My grandmother (Safta in Hebrew), Bibi Lieberman, arrived in New York in 1961, by way of Israel and a harrowing journey across the Soviet Union during the years of World War II, fleeing with her family from the Nazi invasion with nothing but the clothes on their backs. As a newcomer to the United States, Safta worked long hours at Craig’s Bakery in Brooklyn, learning English through immersion, and within a few years worked her way up to managing the bakery. She was a warm, generous spirit who loved to cook and entertain, and would never let anyone leave her house without a weeks’ worth of meals. Most importantly, she was an avid learner who instilled the values of education, hard work, and integrity in her children and grandchildren. These values allowed her to find peace, stability, and prosperity in her new home and pave the way for my family’s success.

MG Mother.jpg

Patricia, Maria’s Mother

My mother (or Mamasita, as I like to call her) is anything but ordinary. She is a strong Puerto Rican and Spanish woman and has never backed down in the face of adversity. At just a few months old, my mother was adopted and at the age of 27, her curiosity led her to finding her birth parents. This is when she discovered her Hispanic heritage and has embraced it fully ever since. She recently received her Bachelor’s Degree in Educational Studies and is working towards her Master’s Degree. She selflessly raised my brother, sister, and I, while devoting 20 years of her life as a Teaching Assistant, and currently is the Union President for her elementary school. My mother has showed me how to be resilient and to face each situation with compassion and kindness.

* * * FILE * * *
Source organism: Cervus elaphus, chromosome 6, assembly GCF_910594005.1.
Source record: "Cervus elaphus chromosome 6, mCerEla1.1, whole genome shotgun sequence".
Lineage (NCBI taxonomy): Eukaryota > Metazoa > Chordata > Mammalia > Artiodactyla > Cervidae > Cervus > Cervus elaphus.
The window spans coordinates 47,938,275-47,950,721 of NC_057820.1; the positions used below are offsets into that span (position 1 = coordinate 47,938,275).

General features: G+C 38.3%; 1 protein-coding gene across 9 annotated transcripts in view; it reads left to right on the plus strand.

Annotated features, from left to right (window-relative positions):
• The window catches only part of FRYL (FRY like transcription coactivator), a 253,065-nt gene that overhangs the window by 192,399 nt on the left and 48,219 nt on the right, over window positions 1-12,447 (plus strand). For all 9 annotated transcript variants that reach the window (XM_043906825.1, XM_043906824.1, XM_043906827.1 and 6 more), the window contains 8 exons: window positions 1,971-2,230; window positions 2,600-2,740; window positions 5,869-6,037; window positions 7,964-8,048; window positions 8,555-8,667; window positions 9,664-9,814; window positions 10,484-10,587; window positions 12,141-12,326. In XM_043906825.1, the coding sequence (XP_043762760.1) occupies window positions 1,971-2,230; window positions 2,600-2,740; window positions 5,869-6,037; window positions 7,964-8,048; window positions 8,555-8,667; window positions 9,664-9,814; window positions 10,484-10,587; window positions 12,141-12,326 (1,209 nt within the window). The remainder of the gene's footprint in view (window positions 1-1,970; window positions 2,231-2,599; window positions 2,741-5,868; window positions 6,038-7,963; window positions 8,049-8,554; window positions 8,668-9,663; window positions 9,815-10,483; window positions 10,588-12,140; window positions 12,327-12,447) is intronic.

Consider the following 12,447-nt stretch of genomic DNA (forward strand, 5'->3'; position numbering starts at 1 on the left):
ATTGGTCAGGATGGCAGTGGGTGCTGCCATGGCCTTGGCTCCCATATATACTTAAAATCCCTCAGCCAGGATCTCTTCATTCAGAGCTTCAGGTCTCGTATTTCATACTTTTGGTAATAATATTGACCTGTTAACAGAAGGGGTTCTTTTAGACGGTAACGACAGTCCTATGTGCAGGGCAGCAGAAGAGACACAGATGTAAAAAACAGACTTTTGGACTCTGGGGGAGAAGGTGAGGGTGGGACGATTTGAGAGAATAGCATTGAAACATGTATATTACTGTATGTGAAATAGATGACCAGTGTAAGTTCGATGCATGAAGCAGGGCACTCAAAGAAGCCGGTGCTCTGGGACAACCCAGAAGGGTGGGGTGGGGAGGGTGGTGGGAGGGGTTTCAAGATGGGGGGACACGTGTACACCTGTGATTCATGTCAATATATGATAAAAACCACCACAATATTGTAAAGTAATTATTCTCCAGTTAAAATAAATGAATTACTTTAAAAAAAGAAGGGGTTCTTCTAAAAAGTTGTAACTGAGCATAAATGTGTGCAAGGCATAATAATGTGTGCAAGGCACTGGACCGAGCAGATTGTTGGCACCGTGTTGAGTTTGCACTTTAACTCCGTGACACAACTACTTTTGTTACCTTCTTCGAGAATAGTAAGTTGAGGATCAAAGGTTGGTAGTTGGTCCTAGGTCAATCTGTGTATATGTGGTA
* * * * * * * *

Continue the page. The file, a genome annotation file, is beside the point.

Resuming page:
TY+Grandmother.jpg

Teresa, Tiffany’s Grandmother

Teresa Brun de Zenteno was born in La Paz, Bolivia and immigrated to the United States in 1971. She married the love of her life and high school sweetheart in Bolivia, had eight children and became a U.S. citizen in 1995. As one of her grandchildren, I can truly say she was one of the sweetest people on earth. Always doing community service projects, having families and strangers over for dinner, and baking goodies for her grandchildren. Her pride and joy were her 31 grandchildren who adore her kind soul. Although she is no longer with us, her spirit resides with all of us!

GJ Mother.jpg

Agnes I and Agnes II, Genae’s Grandmother and Mother